Interesting. The Bond DCPs I've seen all have the squished titles, as well. I wonder if they've remastered the films again.
From the bits I peeked at, it seemed to be the same master as the current Blu-rays. I've seen the same squished titles in the DCPs. I'm wondering if there's a version of the master that exists in their archives somewhere without the squished titles, and they just used those. Years ago, I worked for PBS around the dawn of Netflix streaming, and Netflix had very strict specs about what they would accept and not accept, and the kind of changing, temporarily squeezed aspect ratio would definitely be the thing that would fail a Netflix QC check. Wouldn't be surprised if it failed iTunes QC as well, but I'm not going to buy it on iTunes just to check. I've also read in some places -- and take this with a grain of salt since I can't verify it -- that some DCPs that studios provide to theaters for repertory seem to be based on/made from the Blu-ray master. (Projectionists have noticed this in part because the file size of the DCP was almost identical to the Blu-ray, at about 20-30gigs, instead of the 150-200 gigs that a lot of DCPs are.) So it's very possible that the DCPs for the Bond films were created from the Blu-ray master rather than the 4K scan.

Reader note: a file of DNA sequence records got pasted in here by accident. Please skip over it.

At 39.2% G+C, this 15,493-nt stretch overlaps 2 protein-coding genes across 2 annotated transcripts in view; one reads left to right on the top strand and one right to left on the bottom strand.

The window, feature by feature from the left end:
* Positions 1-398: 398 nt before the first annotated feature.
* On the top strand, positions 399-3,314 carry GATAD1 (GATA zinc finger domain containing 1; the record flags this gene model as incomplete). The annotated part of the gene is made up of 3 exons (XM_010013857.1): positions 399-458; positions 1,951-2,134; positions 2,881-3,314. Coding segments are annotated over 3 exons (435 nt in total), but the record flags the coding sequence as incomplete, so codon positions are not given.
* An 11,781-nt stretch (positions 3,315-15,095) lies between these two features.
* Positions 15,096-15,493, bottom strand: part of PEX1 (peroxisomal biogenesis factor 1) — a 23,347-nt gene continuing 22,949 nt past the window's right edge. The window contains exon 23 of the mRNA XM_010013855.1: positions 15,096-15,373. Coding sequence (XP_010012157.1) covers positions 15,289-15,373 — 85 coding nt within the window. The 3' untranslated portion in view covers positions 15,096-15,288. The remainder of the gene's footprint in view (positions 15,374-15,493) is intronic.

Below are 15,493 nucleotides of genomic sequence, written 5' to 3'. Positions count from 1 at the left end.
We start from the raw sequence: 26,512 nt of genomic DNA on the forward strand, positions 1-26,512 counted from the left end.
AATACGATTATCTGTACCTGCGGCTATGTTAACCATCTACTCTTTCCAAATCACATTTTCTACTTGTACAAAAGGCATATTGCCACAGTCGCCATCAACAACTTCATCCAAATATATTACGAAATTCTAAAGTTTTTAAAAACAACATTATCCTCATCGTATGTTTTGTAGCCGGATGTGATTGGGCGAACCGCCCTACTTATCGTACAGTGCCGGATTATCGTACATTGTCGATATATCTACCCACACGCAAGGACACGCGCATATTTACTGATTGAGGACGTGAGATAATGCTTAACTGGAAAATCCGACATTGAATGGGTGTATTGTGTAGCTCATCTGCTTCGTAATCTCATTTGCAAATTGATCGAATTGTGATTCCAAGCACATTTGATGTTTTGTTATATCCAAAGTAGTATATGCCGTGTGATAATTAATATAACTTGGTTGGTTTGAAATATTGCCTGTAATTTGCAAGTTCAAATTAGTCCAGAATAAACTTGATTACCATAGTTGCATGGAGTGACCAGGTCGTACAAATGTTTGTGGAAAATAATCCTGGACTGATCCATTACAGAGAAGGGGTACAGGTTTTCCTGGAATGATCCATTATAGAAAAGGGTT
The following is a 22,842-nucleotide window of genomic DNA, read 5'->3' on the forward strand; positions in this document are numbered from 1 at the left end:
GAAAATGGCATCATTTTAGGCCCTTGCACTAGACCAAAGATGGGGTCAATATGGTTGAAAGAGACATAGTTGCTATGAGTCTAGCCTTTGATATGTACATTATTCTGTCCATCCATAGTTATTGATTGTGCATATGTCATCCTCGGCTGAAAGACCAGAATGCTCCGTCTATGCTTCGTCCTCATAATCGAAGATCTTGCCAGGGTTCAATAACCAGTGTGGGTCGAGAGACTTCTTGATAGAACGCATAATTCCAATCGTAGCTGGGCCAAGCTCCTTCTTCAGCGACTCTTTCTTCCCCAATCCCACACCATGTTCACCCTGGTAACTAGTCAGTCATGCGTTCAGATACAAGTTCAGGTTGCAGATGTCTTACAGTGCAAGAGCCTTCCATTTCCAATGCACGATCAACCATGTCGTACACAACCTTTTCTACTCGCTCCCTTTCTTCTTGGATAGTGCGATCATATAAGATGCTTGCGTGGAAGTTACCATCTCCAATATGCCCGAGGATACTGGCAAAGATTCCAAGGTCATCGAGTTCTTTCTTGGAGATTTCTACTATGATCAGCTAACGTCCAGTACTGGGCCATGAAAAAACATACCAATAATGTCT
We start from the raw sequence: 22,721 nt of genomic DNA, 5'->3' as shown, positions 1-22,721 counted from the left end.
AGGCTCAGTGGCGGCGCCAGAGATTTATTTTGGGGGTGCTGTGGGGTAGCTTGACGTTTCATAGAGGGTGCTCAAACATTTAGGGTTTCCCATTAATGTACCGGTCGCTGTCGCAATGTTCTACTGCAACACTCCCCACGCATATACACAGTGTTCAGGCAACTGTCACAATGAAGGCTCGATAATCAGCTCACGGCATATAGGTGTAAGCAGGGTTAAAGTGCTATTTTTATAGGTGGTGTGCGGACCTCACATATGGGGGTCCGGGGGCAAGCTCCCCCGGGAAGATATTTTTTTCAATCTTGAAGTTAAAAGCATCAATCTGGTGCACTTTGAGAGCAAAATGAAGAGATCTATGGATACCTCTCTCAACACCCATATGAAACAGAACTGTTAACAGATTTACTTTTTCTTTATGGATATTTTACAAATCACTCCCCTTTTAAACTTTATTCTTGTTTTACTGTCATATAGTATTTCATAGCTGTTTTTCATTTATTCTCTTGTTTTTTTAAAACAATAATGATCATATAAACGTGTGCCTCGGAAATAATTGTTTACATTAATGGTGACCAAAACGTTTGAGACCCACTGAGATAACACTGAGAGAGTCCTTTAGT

It was nice to discover that the title sequences in their correct form still exist, and in high resolution, somewhere. It's just a shame that that "somewhere" isn't in the obvious place, like on my Blu-ray disc.
My issue with Netflix streaming is what they do with the end titles.
What do they do to the end titles? When I've streamed a movie, it plays until the end of the credits normally, as a DVD would. Not sure if it would make a difference, but I'm viewing on an AppleTV most of the time.